PASADENA — Earthside Nature Center is bursting into bloom these days.
The three-acre one-time dump, wedged between a concrete flood control channel and city streets in East Pasadena, becomes a showplace for 500 species of California's native wildflowers every spring.
Once the site was wasted land where people discarded junk. Then the owner, the City of Pasadena, turned the land over to a loosely put-together band of interested parties in 1971. The city imposed one condition, recalls Terry Lee, one of the founders: "Don't ask us for money.
The founders never did. The garden was created entirely from donations of plants and maintained by volunteers.
'Filled With Old Cars'
"It was filled with old cars, trash, and even the remains of a house," Lee said. "But we knew it could be a wonderful place.
Lee and some other founders--all affiliates of the adjacent Pasadena Girls Club--agreed on planting native California plants because "they would survive anything, even droughts," she said. Designs for trails, a pond and an outdoor classroom evolved from the donations and the growing plants. Seeds sprouted, and redwood trees, sycamores, water lilies, and shrubbery proliferated.
Native Californians were behind an even larger concept: The founders, who still are so loosely organized that they have no group name, remembered when wildflowers grew throughout Pasadena. Children now have to be shown that they exist and are worth cultivating, they reasoned.
No Emotional Attachment
"Kids don't have the emotional attachment (to the plants) that we have," said Kevin Connelly of Arcadia, the center's horticulturist and main gardener. "They'll be making the decisions of the future, so we have to depend on them preserving what we have.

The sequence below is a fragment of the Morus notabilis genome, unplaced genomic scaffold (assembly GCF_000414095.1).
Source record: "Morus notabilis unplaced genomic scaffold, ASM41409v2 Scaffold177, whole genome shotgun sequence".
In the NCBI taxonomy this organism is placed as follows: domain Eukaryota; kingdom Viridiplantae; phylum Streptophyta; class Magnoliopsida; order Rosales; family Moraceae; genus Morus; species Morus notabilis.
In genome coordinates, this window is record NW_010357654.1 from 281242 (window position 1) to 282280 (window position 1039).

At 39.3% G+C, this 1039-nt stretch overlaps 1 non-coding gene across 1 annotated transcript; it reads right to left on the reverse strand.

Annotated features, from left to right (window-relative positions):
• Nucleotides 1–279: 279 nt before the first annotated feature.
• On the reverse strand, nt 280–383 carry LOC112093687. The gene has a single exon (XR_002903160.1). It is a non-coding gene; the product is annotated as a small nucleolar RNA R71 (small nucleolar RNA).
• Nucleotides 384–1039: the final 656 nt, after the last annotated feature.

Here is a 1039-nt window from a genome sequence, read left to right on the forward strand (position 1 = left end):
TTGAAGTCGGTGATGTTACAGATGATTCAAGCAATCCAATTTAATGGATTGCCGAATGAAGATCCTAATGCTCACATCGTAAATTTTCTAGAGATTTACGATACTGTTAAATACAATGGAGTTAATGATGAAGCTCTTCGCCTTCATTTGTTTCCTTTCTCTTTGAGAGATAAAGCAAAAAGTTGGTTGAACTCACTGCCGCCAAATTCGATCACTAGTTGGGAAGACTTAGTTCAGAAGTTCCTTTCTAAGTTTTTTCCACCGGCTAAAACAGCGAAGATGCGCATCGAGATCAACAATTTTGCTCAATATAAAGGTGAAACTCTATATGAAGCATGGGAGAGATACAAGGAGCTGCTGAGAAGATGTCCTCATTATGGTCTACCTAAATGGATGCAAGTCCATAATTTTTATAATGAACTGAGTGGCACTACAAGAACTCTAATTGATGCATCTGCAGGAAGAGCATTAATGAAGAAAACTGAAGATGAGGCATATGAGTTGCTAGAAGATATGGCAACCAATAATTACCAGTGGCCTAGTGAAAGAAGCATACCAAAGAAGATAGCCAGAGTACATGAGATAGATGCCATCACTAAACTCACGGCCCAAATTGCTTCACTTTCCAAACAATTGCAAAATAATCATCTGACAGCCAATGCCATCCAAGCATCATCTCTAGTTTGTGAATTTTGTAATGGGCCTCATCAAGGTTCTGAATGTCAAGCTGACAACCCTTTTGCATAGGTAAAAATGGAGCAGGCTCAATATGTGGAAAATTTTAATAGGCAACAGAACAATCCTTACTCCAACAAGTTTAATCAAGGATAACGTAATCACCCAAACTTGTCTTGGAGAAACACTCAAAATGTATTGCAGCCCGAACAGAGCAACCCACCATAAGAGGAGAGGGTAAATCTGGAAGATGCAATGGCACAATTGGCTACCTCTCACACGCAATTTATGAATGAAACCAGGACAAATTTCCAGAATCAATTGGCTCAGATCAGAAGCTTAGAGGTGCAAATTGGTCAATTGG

"Most vegetation around us is from other parts of the world, and they have no way of knowing this unless we teach them."
Connelly tells of a neighbor who has lived within a few feet of the center for all of its 14 years and only recently learned of its existence.
Nancy Krueger, a founder and frequent guide, invites her little charges to hug trees and stroke leaves, hoping they'll learn "that it's this chaparral that holds everything together."
Smell the Flowers
When a first-grade class from Pasadena's Longfellow School visited recently, Krueger and Lee handed the children leaves, twigs and birds nests to touch. The children were invited to smell, but not pick, the flowers.
"The only reason we have flowers is so they can make seeds, to make more plants," Lee said. "I want you to remember that all your lives."
The garden, at 3160 E. Del Mar Blvd., will be open from 10 a.m. to 4 p.m. April 13-15, and again on April 20 and 21. From April 27 to June 16 it will be open on Sundays from noon until 4 p.m. Admission for adults is $2. Children under 16 are admitted free when accompanied by an adult.